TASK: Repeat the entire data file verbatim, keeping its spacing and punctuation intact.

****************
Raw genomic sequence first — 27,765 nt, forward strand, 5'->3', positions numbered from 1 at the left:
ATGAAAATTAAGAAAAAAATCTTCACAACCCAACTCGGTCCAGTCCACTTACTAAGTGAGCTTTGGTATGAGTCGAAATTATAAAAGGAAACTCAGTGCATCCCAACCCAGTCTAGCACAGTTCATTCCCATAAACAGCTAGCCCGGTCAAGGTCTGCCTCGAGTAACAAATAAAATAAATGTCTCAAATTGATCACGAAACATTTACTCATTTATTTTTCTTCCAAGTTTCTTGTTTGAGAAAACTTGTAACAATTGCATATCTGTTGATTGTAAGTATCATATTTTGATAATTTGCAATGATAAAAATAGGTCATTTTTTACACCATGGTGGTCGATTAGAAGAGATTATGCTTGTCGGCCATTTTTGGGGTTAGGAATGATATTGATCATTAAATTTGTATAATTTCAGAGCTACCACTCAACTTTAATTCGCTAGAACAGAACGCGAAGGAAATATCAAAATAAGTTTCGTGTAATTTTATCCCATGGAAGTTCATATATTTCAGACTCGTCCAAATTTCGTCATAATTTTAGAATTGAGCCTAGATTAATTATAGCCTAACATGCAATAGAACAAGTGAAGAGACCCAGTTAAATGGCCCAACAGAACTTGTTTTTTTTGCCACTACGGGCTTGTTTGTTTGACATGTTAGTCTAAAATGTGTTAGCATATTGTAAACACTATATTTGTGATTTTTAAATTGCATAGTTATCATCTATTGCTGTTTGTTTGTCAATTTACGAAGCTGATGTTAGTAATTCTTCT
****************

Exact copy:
Raw genomic sequence first — 27,765 nt, forward strand, 5'->3', positions numbered from 1 at the left:
ATGAAAATTAAGAAAAAAATCTTCACAACCCAACTCGGTCCAGTCCACTTACTAAGTGAGCTTTGGTATGAGTCGAAATTATAAAAGGAAACTCAGTGCATCCCAACCCAGTCTAGCACAGTTCATTCCCATAAACAGCTAGCCCGGTCAAGGTCTGCCTCGAGTAACAAATAAAATAAATGTCTCAAATTGATCACGAAACATTTACTCATTTATTTTTCTTCCAAGTTTCTTGTTTGAGAAAACTTGTAACAATTGCATATCTGTTGATTGTAAGTATCATATTTTGATAATTTGCAATGATAAAAATAGGTCATTTTTTACACCATGGTGGTCGATTAGAAGAGATTATGCTTGTCGGCCATTTTTGGGGTTAGGAATGATATTGATCATTAAATTTGTATAATTTCAGAGCTACCACTCAACTTTAATTCGCTAGAACAGAACGCGAAGGAAATATCAAAATAAGTTTCGTGTAATTTTATCCCATGGAAGTTCATATATTTCAGACTCGTCCAAATTTCGTCATAATTTTAGAATTGAGCCTAGATTAATTATAGCCTAACATGCAATAGAACAAGTGAAGAGACCCAGTTAAATGGCCCAACAGAACTTGTTTTTTTTGCCACTACGGGCTTGTTTGTTTGACATGTTAGTCTAAAATGTGTTAGCATATTGTAAACACTATATTTGTGATTTTTAAATTGCATAGTTATCATCTATTGCTGTTTGTTTGTCAATTTACGAAGCTGATGTTAGTAATTCTTCT